On a small point, there were several spelling mistakes which should have been picked up before publication. The novel was otherwise very well written and paced. It got me through several days of poor health, making me laugh throughout with its clever cultural commentary. Having enjoyed The Brazilian I have since ordered Millard’s earlier work The Square which involves many of the same characters, and I look forward to her next work.

 

Rosie Millard, The Brazilian, (Legend Press Ltd, London, 2017) ISBN 9781787199873. Paperback pp251

Listening In by Jenny Éclair

First Written for Shiny New Books

Listening In Jenny Eclair

 

Listening In is a collection of 24 short stories from comedian and writer Jenny Éclair. Her last literary outing was the well-received novel Moving, reviewed on Shiny New Books here. Running at around 10 pages per story it is perfect bed time reading. Black and white illustrations by the author are dotted throughout the collection which add a personal touch.

Each story is written from the first person, giving them an intimate feeling, plunging the reader straight into the mind of the protagonist. They really do feel as though you are ‘listening in’. The secret thoughts, conversations, hopes and disappointments that would normally remain lock up inside are explored.

Although each story is unique and stand-alone the theme of revenge does run across multiple stories. Those small moments of success and comeuppance, feature throughout. As in the case of the protagonist of Margot’s Cardigans or A Slight Alteration these moments have taken a long time to emerge and have only really occurred by accident. Those serendipitous moments in life where a long-suffering wife or loving mother has the chance to rebalance their surroundings. Many of the stories are deeply funny. None more so than those in which good intentions turn in on themselves and women who seem to be one thing turn around and surprise their families.

Combining both revenge and a comedic turn of events is Christine Paints. Here a couple have moved out to the countryside so that the husband can pursue his writing career in peace. At the same time, his wife has been finding ways of integrating into the local community, of making new friends. One way she has done this is through a local art class. This one morning a week event which will go on to change her life in ways she could never have predicted. The ending had me punching the air with joy as Christine was able to do what everyone who has ever been betrayed or mistreated has dreamt of.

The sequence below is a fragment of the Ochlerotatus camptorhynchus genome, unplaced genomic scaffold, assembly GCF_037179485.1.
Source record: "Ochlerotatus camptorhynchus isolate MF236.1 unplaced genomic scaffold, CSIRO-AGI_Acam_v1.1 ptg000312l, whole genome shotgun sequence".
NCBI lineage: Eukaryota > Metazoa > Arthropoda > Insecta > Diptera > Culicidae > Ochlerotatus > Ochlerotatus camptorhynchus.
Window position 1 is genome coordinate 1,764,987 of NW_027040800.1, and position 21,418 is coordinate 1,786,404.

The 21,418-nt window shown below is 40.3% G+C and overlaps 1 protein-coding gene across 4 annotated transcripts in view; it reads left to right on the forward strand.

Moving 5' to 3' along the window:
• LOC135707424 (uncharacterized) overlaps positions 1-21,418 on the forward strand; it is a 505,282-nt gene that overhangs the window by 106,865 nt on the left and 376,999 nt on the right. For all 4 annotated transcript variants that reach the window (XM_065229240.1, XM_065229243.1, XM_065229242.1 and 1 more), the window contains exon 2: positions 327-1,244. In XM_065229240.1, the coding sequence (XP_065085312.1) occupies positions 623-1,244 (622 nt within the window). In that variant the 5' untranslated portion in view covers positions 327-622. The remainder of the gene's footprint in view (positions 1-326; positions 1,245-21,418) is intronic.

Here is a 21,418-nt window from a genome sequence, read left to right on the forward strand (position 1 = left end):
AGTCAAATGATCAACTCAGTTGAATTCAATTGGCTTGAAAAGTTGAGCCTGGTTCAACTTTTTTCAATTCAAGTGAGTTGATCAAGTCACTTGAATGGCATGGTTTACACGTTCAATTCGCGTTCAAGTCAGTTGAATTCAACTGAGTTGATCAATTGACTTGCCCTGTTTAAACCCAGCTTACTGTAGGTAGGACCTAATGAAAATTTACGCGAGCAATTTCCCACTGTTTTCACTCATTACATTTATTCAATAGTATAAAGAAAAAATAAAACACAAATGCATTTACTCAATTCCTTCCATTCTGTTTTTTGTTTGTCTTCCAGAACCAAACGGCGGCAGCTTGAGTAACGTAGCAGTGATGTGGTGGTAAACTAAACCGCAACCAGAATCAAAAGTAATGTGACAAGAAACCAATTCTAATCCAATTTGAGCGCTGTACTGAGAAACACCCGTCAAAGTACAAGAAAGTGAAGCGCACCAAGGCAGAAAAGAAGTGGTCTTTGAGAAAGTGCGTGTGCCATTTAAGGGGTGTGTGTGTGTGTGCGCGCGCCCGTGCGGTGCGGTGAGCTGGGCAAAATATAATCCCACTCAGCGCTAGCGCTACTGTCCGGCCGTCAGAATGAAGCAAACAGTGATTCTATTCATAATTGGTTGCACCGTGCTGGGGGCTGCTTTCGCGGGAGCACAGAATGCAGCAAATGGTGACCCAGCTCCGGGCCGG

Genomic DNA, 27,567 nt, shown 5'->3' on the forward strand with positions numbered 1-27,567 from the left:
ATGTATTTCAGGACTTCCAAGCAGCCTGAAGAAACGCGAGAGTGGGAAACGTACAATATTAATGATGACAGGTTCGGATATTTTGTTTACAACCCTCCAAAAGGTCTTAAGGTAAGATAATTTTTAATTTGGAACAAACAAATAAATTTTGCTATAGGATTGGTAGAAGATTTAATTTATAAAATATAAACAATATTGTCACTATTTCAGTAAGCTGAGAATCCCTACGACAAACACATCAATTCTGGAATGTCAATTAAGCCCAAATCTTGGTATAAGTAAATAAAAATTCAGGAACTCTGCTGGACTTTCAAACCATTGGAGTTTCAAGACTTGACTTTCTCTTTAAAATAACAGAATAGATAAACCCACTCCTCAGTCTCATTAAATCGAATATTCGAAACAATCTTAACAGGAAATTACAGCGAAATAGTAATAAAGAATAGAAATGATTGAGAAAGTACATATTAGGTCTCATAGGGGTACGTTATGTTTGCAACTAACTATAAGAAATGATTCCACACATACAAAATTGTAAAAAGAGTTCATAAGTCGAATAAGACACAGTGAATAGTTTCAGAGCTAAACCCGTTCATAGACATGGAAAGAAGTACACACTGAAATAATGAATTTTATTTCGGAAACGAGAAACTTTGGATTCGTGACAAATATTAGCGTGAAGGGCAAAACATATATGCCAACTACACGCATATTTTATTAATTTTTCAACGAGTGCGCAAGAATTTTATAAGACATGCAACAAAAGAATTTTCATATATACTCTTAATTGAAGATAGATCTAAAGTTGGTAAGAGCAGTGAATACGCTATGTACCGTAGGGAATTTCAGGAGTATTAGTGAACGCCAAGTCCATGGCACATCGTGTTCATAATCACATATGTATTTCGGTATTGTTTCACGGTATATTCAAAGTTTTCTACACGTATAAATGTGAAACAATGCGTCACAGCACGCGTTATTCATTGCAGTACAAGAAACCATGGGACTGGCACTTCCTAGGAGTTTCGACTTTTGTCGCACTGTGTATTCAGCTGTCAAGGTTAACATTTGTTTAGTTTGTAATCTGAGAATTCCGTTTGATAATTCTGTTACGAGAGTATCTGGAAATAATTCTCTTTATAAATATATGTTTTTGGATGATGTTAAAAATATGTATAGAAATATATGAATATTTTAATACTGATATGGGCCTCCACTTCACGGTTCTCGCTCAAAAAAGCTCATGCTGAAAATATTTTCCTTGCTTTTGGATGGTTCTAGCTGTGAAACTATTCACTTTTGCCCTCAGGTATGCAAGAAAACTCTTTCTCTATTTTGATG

“It’s never easy, the first day, it it? First day anywhere really, school, new job, holiday?”. In Fantastic News, a middle-aged couple go on holiday, leaving their adult children behind: 23 year old University student Scott, and the slightly more troublesome twenty nine year old ‘spoken word’ poet Tamsin. When Tamsin sends her mother a mysterious text, imaginations start to run and hopes climb. The relationship between the unnamed woman and her husband John is incredibly realistic and entertainingly told. One doesn’t have to have had the same experiences to be able to recognise the patterns they have fallen into. The ending, which I shall be careful not to spoil, was quietly beautiful.

Anthea’s Round Robin is laugh out loud funny from beginning to end. It starts out as one would expect but quickly descends into a catalogue of a failing marriage. It seems that Anthea has only ever dreamed of one thing: “I had plans drawn up for a new kitchen extension, because let’s face it, what woman in her right mind doesn’t dream of a laundry room-cum-larder-stroke-boot room and pickling kitchen?”. She sounds middle class and middle aged. A woman who has lived for her children for so long that she has largely ceased to live herself. Her husband is another matter altogether. Their picture-perfect life falls away with each sentence and the reader is given an hilarious insight into Anthea’s life so far.

In Carol Goes Swimming a woman has been pushed into going swimming by her nurse. It is time to focus on her health and weight (although this is something that the nurse seems to believe applies only to patients and not to medical professionals). The smell of chlorine never changes and it pricks her memory into action. She is taken back to school swimming lessons, teaching her children and to meeting her best friend Sandra. Now Carol has a new life to navigate but an encounter with the past will remind her that she is not alone. This story is a testament to the importance, romance and power of lifelong friendships.

The collection started life as a BBC Radio 4 series called Little Lifetimes, which are still available to listen to online. This very popular miniseries demonstrated Éclair’s way with words and ability to craft intriguing first person narratives about seemingly ordinary women with hidden depths. This wonderful volume is very high on my list of favourite short story collections and is not to be missed.

 

Jenny Éclair. Listening In (Little Brown Book Group, 2017) 9780751567731, 246pp., Hardback. .